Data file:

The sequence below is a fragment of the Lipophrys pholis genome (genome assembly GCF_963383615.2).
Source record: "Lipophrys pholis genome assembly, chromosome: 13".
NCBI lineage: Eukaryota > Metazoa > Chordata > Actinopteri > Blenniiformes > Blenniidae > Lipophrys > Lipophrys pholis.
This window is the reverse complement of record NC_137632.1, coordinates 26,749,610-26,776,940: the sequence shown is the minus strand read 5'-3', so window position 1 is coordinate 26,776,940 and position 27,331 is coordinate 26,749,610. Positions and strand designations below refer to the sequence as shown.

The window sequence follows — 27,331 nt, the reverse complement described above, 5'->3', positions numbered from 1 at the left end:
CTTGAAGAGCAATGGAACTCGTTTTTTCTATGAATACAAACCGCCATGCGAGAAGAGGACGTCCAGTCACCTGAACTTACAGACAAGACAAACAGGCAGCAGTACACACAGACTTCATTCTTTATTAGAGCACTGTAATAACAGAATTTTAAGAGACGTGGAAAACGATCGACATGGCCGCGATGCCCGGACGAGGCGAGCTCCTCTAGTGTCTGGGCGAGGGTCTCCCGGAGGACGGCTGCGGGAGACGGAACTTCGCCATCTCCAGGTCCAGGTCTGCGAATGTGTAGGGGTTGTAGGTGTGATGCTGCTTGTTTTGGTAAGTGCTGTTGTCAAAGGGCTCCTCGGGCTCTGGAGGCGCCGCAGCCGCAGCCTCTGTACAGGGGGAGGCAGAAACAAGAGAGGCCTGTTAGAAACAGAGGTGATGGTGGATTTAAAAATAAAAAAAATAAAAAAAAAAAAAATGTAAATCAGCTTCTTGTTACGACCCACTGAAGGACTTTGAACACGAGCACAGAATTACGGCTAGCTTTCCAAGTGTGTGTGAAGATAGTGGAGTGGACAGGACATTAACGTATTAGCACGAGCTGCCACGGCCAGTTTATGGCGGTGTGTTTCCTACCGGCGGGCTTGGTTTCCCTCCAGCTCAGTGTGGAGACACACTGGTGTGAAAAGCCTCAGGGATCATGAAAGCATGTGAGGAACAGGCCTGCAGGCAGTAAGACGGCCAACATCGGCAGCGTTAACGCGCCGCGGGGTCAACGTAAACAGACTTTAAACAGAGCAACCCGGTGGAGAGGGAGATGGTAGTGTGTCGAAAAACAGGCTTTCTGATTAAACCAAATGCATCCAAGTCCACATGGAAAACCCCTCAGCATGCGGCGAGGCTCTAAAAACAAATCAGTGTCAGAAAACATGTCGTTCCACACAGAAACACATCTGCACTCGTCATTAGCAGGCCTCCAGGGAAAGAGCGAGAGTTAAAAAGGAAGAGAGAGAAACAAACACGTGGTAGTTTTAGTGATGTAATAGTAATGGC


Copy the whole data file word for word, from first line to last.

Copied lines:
The sequence below is a fragment of the Lipophrys pholis genome (genome assembly GCF_963383615.2).
Source record: "Lipophrys pholis genome assembly, chromosome: 13".
NCBI lineage: Eukaryota > Metazoa > Chordata > Actinopteri > Blenniiformes > Blenniidae > Lipophrys > Lipophrys pholis.
This window is the reverse complement of record NC_137632.1, coordinates 26,749,610-26,776,940: the sequence shown is the minus strand read 5'-3', so window position 1 is coordinate 26,776,940 and position 27,331 is coordinate 26,749,610. Positions and strand designations below refer to the sequence as shown.

The window sequence follows — 27,331 nt, the reverse complement described above, 5'->3', positions numbered from 1 at the left end:
CTTGAAGAGCAATGGAACTCGTTTTTTCTATGAATACAAACCGCCATGCGAGAAGAGGACGTCCAGTCACCTGAACTTACAGACAAGACAAACAGGCAGCAGTACACACAGACTTCATTCTTTATTAGAGCACTGTAATAACAGAATTTTAAGAGACGTGGAAAACGATCGACATGGCCGCGATGCCCGGACGAGGCGAGCTCCTCTAGTGTCTGGGCGAGGGTCTCCCGGAGGACGGCTGCGGGAGACGGAACTTCGCCATCTCCAGGTCCAGGTCTGCGAATGTGTAGGGGTTGTAGGTGTGATGCTGCTTGTTTTGGTAAGTGCTGTTGTCAAAGGGCTCCTCGGGCTCTGGAGGCGCCGCAGCCGCAGCCTCTGTACAGGGGGAGGCAGAAACAAGAGAGGCCTGTTAGAAACAGAGGTGATGGTGGATTTAAAAATAAAAAAAATAAAAAAAAAAAAAATGTAAATCAGCTTCTTGTTACGACCCACTGAAGGACTTTGAACACGAGCACAGAATTACGGCTAGCTTTCCAAGTGTGTGTGAAGATAGTGGAGTGGACAGGACATTAACGTATTAGCACGAGCTGCCACGGCCAGTTTATGGCGGTGTGTTTCCTACCGGCGGGCTTGGTTTCCCTCCAGCTCAGTGTGGAGACACACTGGTGTGAAAAGCCTCAGGGATCATGAAAGCATGTGAGGAACAGGCCTGCAGGCAGTAAGACGGCCAACATCGGCAGCGTTAACGCGCCGCGGGGTCAACGTAAACAGACTTTAAACAGAGCAACCCGGTGGAGAGGGAGATGGTAGTGTGTCGAAAAACAGGCTTTCTGATTAAACCAAATGCATCCAAGTCCACATGGAAAACCCCTCAGCATGCGGCGAGGCTCTAAAAACAAATCAGTGTCAGAAAACATGTCGTTCCACACAGAAACACATCTGCACTCGTCATTAGCAGGCCTCCAGGGAAAGAGCGAGAGTTAAAAAGGAAGAGAGAGAAACAAACACGTGGTAGTTTTAGTGATGTAATAGTAATGGC